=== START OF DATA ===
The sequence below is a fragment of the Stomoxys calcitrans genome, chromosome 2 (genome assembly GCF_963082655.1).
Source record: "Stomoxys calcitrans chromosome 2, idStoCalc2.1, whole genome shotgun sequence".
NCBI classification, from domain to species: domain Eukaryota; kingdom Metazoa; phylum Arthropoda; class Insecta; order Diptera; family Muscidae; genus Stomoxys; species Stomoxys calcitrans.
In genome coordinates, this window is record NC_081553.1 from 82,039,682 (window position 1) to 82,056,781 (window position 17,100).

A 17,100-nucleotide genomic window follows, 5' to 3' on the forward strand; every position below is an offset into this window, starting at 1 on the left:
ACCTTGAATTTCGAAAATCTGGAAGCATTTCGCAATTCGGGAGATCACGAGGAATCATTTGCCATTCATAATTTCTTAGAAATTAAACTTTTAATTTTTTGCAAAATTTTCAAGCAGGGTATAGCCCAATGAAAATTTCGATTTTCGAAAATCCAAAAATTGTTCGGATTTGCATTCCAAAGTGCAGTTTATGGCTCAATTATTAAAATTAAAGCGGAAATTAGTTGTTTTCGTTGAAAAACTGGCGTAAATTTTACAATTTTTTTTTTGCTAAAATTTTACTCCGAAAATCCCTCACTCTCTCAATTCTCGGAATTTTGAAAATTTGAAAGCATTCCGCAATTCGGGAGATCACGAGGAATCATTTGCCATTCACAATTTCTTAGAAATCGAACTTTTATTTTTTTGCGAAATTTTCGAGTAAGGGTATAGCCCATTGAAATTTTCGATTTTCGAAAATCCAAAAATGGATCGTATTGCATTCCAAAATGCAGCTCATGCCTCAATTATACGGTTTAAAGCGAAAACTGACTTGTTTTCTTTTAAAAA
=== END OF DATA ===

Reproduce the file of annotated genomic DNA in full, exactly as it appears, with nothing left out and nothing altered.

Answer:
The sequence below is a fragment of the Stomoxys calcitrans genome, chromosome 2 (genome assembly GCF_963082655.1).
Source record: "Stomoxys calcitrans chromosome 2, idStoCalc2.1, whole genome shotgun sequence".
NCBI classification, from domain to species: domain Eukaryota; kingdom Metazoa; phylum Arthropoda; class Insecta; order Diptera; family Muscidae; genus Stomoxys; species Stomoxys calcitrans.
In genome coordinates, this window is record NC_081553.1 from 82,039,682 (window position 1) to 82,056,781 (window position 17,100).

A 17,100-nucleotide genomic window follows, 5' to 3' on the forward strand; every position below is an offset into this window, starting at 1 on the left:
ACCTTGAATTTCGAAAATCTGGAAGCATTTCGCAATTCGGGAGATCACGAGGAATCATTTGCCATTCATAATTTCTTAGAAATTAAACTTTTAATTTTTTGCAAAATTTTCAAGCAGGGTATAGCCCAATGAAAATTTCGATTTTCGAAAATCCAAAAATTGTTCGGATTTGCATTCCAAAGTGCAGTTTATGGCTCAATTATTAAAATTAAAGCGGAAATTAGTTGTTTTCGTTGAAAAACTGGCGTAAATTTTACAATTTTTTTTTTGCTAAAATTTTACTCCGAAAATCCCTCACTCTCTCAATTCTCGGAATTTTGAAAATTTGAAAGCATTCCGCAATTCGGGAGATCACGAGGAATCATTTGCCATTCACAATTTCTTAGAAATCGAACTTTTATTTTTTTGCGAAATTTTCGAGTAAGGGTATAGCCCATTGAAATTTTCGATTTTCGAAAATCCAAAAATGGATCGTATTGCATTCCAAAATGCAGCTCATGCCTCAATTATACGGTTTAAAGCGAAAACTGACTTGTTTTCTTTTAAAAA